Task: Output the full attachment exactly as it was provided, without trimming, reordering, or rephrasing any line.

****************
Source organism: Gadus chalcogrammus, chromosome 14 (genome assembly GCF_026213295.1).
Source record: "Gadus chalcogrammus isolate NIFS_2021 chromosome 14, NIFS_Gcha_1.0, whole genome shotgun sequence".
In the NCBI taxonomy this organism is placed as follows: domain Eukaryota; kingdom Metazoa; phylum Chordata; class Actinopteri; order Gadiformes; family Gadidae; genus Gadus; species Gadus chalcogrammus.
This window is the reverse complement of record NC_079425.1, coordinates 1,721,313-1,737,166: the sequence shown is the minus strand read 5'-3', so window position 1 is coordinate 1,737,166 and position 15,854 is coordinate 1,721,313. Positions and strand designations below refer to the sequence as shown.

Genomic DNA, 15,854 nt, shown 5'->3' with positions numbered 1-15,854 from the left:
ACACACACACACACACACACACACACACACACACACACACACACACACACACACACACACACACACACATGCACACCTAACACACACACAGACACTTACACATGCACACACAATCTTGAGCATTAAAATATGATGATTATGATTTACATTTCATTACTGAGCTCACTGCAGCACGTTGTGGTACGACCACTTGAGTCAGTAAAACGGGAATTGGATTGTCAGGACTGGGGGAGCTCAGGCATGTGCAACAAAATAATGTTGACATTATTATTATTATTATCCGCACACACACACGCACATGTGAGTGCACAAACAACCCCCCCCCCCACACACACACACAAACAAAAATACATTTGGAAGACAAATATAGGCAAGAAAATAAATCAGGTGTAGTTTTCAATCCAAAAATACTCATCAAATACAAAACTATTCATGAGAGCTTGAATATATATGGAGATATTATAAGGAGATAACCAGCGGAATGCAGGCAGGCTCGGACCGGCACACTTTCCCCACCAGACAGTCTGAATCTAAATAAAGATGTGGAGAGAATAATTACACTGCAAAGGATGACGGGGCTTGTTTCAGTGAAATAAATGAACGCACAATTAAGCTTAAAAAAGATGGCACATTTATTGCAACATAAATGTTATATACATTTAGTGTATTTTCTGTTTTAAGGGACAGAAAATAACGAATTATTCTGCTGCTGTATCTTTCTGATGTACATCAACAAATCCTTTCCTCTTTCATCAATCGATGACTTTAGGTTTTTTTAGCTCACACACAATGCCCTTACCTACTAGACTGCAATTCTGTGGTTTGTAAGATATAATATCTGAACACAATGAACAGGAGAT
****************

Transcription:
Source organism: Gadus chalcogrammus, chromosome 14 (genome assembly GCF_026213295.1).
Source record: "Gadus chalcogrammus isolate NIFS_2021 chromosome 14, NIFS_Gcha_1.0, whole genome shotgun sequence".
In the NCBI taxonomy this organism is placed as follows: domain Eukaryota; kingdom Metazoa; phylum Chordata; class Actinopteri; order Gadiformes; family Gadidae; genus Gadus; species Gadus chalcogrammus.
This window is the reverse complement of record NC_079425.1, coordinates 1,721,313-1,737,166: the sequence shown is the minus strand read 5'-3', so window position 1 is coordinate 1,737,166 and position 15,854 is coordinate 1,721,313. Positions and strand designations below refer to the sequence as shown.

Genomic DNA, 15,854 nt, shown 5'->3' with positions numbered 1-15,854 from the left:
ACACACACACACACACACACACACACACACACACACACACACACACACACACACACACACACACACACATGCACACCTAACACACACACAGACACTTACACATGCACACACAATCTTGAGCATTAAAATATGATGATTATGATTTACATTTCATTACTGAGCTCACTGCAGCACGTTGTGGTACGACCACTTGAGTCAGTAAAACGGGAATTGGATTGTCAGGACTGGGGGAGCTCAGGCATGTGCAACAAAATAATGTTGACATTATTATTATTATTATCCGCACACACACACGCACATGTGAGTGCACAAACAACCCCCCCCCCCACACACACACACAAACAAAAATACATTTGGAAGACAAATATAGGCAAGAAAATAAATCAGGTGTAGTTTTCAATCCAAAAATACTCATCAAATACAAAACTATTCATGAGAGCTTGAATATATATGGAGATATTATAAGGAGATAACCAGCGGAATGCAGGCAGGCTCGGACCGGCACACTTTCCCCACCAGACAGTCTGAATCTAAATAAAGATGTGGAGAGAATAATTACACTGCAAAGGATGACGGGGCTTGTTTCAGTGAAATAAATGAACGCACAATTAAGCTTAAAAAAGATGGCACATTTATTGCAACATAAATGTTATATACATTTAGTGTATTTTCTGTTTTAAGGGACAGAAAATAACGAATTATTCTGCTGCTGTATCTTTCTGATGTACATCAACAAATCCTTTCCTCTTTCATCAATCGATGACTTTAGGTTTTTTTAGCTCACACACAATGCCCTTACCTACTAGACTGCAATTCTGTGGTTTGTAAGATATAATATCTGAACACAATGAACAGGAGAT